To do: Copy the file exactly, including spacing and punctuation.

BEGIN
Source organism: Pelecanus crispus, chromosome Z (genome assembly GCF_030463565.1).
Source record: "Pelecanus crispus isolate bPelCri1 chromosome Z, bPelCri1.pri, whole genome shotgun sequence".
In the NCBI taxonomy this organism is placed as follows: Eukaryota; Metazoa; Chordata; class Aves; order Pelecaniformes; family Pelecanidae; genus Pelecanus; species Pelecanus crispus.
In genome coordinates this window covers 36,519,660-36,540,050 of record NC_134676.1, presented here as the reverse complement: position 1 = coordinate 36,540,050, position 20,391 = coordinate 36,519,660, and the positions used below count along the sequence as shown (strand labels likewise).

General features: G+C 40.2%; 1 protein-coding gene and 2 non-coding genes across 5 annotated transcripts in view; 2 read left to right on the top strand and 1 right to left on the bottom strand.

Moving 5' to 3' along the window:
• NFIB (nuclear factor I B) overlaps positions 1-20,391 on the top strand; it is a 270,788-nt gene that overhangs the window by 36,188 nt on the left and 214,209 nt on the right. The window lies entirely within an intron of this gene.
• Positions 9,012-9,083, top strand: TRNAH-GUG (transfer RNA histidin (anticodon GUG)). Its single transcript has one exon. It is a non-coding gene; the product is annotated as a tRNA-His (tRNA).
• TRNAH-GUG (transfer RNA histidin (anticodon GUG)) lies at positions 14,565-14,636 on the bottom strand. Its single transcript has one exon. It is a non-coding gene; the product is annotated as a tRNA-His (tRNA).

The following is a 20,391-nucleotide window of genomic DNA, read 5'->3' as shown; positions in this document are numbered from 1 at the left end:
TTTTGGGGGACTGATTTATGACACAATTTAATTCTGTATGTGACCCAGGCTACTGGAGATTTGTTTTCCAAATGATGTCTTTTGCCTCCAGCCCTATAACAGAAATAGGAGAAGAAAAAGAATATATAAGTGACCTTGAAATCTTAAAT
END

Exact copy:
Source organism: Pelecanus crispus, chromosome Z (genome assembly GCF_030463565.1).
Source record: "Pelecanus crispus isolate bPelCri1 chromosome Z, bPelCri1.pri, whole genome shotgun sequence".
In the NCBI taxonomy this organism is placed as follows: Eukaryota; Metazoa; Chordata; class Aves; order Pelecaniformes; family Pelecanidae; genus Pelecanus; species Pelecanus crispus.
In genome coordinates this window covers 36,519,660-36,540,050 of record NC_134676.1, presented here as the reverse complement: position 1 = coordinate 36,540,050, position 20,391 = coordinate 36,519,660, and the positions used below count along the sequence as shown (strand labels likewise).

General features: G+C 40.2%; 1 protein-coding gene and 2 non-coding genes across 5 annotated transcripts in view; 2 read left to right on the top strand and 1 right to left on the bottom strand.

Moving 5' to 3' along the window:
• NFIB (nuclear factor I B) overlaps positions 1-20,391 on the top strand; it is a 270,788-nt gene that overhangs the window by 36,188 nt on the left and 214,209 nt on the right. The window lies entirely within an intron of this gene.
• Positions 9,012-9,083, top strand: TRNAH-GUG (transfer RNA histidin (anticodon GUG)). Its single transcript has one exon. It is a non-coding gene; the product is annotated as a tRNA-His (tRNA).
• TRNAH-GUG (transfer RNA histidin (anticodon GUG)) lies at positions 14,565-14,636 on the bottom strand. Its single transcript has one exon. It is a non-coding gene; the product is annotated as a tRNA-His (tRNA).

The following is a 20,391-nucleotide window of genomic DNA, read 5'->3' as shown; positions in this document are numbered from 1 at the left end:
TTTTGGGGGACTGATTTATGACACAATTTAATTCTGTATGTGACCCAGGCTACTGGAGATTTGTTTTCCAAATGATGTCTTTTGCCTCCAGCCCTATAACAGAAATAGGAGAAGAAAAAGAATATATAAGTGACCTTGAAATCTTAAAT